The scene of any story is the background or backdrop of ‘when’ and ‘where’ events are taking place. The scene also effects a person’s actions. Faulkner’s setting is a fictional town in Mississippi, in the old south, after the Civil War. The story is told by a collective town folk i.e., ‘we’ who tells the story of Miss Emily Grierson’s life. This collective town folk (backdrop of gossipers), the ones who tell the story, are a major influence on Emily’s character and her motivations toward love and loss. The only way for Emily to escape her scene is total isolation i.e., locking herself inside her home and shutting the doors. Emily never has a voice in the story (which should be well noted by the reader). Emily never has an identity of her own expect for the scrutiny and inference from the town on how she should live her life. She is the last of the “high and mighty Grierson’s” living in a world that is ever changing from plantation slavery to northern industry. It was said, in the beginning, her home was a dilapidated eyesore. Basically, her house was a pimple being squeezed out by the industrial movement from plantation slavery to factory slavery.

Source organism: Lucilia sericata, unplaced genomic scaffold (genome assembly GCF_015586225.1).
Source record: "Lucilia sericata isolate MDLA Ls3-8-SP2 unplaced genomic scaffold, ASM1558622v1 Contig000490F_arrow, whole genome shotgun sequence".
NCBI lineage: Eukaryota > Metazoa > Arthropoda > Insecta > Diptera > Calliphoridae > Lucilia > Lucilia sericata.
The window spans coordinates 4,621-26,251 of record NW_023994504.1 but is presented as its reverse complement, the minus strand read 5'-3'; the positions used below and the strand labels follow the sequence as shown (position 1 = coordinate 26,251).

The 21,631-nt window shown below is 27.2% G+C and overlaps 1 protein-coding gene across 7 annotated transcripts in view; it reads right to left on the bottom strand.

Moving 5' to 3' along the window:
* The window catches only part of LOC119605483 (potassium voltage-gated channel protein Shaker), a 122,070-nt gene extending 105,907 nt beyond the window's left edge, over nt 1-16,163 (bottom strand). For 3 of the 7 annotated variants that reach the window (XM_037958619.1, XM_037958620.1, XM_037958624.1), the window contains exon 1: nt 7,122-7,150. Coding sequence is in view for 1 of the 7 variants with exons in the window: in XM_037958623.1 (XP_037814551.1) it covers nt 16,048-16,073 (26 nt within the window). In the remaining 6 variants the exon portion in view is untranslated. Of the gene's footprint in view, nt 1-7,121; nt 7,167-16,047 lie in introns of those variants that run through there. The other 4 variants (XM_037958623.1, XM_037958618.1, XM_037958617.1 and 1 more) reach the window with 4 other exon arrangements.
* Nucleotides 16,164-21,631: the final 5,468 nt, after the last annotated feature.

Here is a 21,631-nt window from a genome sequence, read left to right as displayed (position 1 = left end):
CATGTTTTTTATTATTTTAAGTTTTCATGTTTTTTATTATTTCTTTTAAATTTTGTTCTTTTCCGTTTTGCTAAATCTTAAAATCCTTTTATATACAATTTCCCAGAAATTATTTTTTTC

The act, or action that took place, was the murder of Homer Barron. After Emily’s father dies. She falls in love with a blue collar man (day laborer), Homer Barron, who is not a typical Southern Gentleman or caller. For years, Emily lived under the thumb of a controlling father, who was seen, by the town’s people, as a man standing in the front door, of their pristine colonial house, with a whip, standing behind a submissive Emily. The statement becomes one of the most powerful visual statements in the story. Homer is a typical ladies man who sports a “yellow wheeled buggy,” and according to the social network, a man who liked playing around with men. She gives herself to a man who was below her social upbringing and status. This is seen as scandalous by the town folks who again intervene by calling upon her cousins to visit to set Miss Emily straight. Constant inference and speculation about Emily and her relationship with Homer cause Emily to act out defensively i.e., she goes out to buy a man’s toilet kit with the monogram of H. B. on it, night shirt, and men’s clothing.